but seriously, in college athletics
- Reimburse state for use of state owned plane -> SERIOUS BUSINESS
- Pay people to influence high schoolers to go to Oregon -> nothing to see here
I know this is the FAA vs the NCAA, but college programs get punished for all the dumb things and all the real things get by
RABBLE RABBLE RABB...ah hell, even I give a crap about this.
Shouldn't it be NASA and not the FAA? You know, because they recruit intergalactically.
Actually, let me amend my previous post.
The more I think about this, the more I realize that we must not lose sight of what's really important here. And that is the fact that Michigan State deserves to be punished for no other reason than being Michigan State. If the NCAA, or the State of Michigan, or President Obama is unwilling to do what is neccisary for the betterment of society, then I have no problem with the FAA taking their crack at it. Let the FAA reign down their rightous and fiery judgement upon Michigan State University.
No, we're not obsessed with Michigan State. At. All.
but in the blog's defense, I find this to be a fairly interesting story. Never heard of a college program being investigated by the FAA of all people
This would have been posted if it were any other B1G school. It probably would have been posted if it were about any other D1 school period. It just happens to be MSU and that just allows us to snicker a little bit more loudly under our breathes.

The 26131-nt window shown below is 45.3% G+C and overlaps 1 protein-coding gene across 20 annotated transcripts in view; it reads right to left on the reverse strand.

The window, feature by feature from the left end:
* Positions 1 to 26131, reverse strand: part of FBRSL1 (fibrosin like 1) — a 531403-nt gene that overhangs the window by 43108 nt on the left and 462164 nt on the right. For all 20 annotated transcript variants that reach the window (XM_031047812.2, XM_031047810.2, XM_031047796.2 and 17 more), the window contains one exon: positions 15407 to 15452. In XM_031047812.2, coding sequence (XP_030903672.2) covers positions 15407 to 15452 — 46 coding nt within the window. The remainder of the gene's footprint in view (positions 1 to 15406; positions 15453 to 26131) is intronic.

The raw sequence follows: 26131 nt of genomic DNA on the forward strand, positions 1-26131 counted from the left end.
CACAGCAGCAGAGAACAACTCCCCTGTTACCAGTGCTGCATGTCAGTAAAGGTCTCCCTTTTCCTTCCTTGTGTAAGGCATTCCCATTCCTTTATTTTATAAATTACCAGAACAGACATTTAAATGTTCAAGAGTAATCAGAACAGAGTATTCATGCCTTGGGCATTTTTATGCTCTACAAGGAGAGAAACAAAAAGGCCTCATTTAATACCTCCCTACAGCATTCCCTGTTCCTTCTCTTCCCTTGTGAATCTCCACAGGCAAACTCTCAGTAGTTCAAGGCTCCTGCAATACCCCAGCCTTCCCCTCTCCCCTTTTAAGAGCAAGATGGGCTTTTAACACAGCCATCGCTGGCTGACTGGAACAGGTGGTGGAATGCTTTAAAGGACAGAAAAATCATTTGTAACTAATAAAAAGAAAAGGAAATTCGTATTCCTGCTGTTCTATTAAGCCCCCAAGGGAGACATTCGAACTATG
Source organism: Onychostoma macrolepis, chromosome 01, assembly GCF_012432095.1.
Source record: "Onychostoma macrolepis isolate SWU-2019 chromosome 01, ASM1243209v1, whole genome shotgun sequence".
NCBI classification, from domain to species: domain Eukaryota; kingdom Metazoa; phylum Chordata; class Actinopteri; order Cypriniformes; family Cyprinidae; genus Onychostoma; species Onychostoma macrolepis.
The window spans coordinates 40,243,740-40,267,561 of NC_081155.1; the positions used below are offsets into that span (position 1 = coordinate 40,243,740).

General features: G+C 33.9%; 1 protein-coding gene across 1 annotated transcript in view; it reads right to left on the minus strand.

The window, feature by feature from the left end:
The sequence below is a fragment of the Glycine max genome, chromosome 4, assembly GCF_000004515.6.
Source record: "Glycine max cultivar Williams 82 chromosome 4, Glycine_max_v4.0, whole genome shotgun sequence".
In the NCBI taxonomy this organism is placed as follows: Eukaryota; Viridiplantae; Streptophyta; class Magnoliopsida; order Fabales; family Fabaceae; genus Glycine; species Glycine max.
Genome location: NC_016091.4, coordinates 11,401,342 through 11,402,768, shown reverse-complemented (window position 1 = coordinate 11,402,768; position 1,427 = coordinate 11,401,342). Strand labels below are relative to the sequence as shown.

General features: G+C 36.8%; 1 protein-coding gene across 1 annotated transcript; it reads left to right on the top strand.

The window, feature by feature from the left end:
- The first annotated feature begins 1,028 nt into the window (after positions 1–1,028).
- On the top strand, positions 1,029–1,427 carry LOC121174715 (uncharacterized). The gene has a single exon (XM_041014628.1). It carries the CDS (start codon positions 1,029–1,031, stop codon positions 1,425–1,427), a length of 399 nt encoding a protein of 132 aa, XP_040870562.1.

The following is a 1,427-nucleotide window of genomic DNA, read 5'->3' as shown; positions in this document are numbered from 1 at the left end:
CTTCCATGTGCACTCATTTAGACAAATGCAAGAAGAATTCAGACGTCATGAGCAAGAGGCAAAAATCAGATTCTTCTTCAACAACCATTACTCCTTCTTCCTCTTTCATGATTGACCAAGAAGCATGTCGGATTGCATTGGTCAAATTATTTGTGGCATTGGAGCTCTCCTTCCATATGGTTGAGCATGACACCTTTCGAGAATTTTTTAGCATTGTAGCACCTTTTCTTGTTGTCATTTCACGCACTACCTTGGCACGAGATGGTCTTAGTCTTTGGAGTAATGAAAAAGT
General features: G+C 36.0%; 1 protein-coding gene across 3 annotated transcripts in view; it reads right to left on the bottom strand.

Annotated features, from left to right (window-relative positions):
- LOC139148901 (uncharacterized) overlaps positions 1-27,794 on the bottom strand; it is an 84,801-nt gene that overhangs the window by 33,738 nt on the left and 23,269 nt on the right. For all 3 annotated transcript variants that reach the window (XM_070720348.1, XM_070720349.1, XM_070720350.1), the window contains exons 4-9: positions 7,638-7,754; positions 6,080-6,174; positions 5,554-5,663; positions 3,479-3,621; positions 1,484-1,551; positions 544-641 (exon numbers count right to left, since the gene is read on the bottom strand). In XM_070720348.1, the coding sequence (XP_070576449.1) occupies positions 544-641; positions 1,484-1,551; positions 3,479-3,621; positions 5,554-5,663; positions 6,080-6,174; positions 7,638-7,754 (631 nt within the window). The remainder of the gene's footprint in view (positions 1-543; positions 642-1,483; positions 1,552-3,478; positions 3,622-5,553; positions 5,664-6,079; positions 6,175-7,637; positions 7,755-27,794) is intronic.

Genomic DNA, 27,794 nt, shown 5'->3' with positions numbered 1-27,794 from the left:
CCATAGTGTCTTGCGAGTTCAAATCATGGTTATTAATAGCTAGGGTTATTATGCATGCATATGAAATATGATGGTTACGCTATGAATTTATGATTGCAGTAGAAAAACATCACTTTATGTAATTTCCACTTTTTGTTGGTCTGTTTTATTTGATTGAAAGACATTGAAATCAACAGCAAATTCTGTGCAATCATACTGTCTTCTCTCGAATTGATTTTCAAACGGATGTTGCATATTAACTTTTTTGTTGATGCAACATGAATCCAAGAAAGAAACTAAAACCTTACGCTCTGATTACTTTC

If this was about Minnesota or Purdue anyone would care about it.
that's under the assumption that Minnesota or Indiana have airplanes at all. In which case, I am not quite sure.
Purdue has its own airport and at least one plane, but it would seem the football and basketball coaches aren't using it. Even the president of the university has cut back, which is costing students in the in the aviation program some serious coin:
When I was a TA at Purdue in the 1980s, the students I had from aviation were regularly missing class to fly President Beering around.
How the hell is discussing something as unusual as this obsession?
Unusual? They rented a plane. And as others have pointed out, any irregularities are with MDOT, not MSU. This isn't even "snicker at them" material. It's nothing.
To me it raises an additional issue, and that is, what kind of priority is given for these recruiting trips. As long as the state isn't maintaining surplus planes that aren't essential, as long as the true cost is being paid by the MSU AD, and as long as the coaches are at or near the bottom of the list of who gets dibs on the planes, I have no problem with this.
that this is one circumstance where the "death penalty" could certainly be justified. It all depends on exactly what was witnessed on those flights, when the AD learned that the flights actually existed, and if he reported these trips to campus police or simply punted it up the chain of command.
There wouldn't be a problem if DatBull hadn't tagged all the planes inside the passenger cabins.
The issue is the usage of the planes. The planes are supposed to be used for the purpose of saving state officials time and the tax payers money since an air shuttle to the UP is cheaper than driving if you fill the plane up.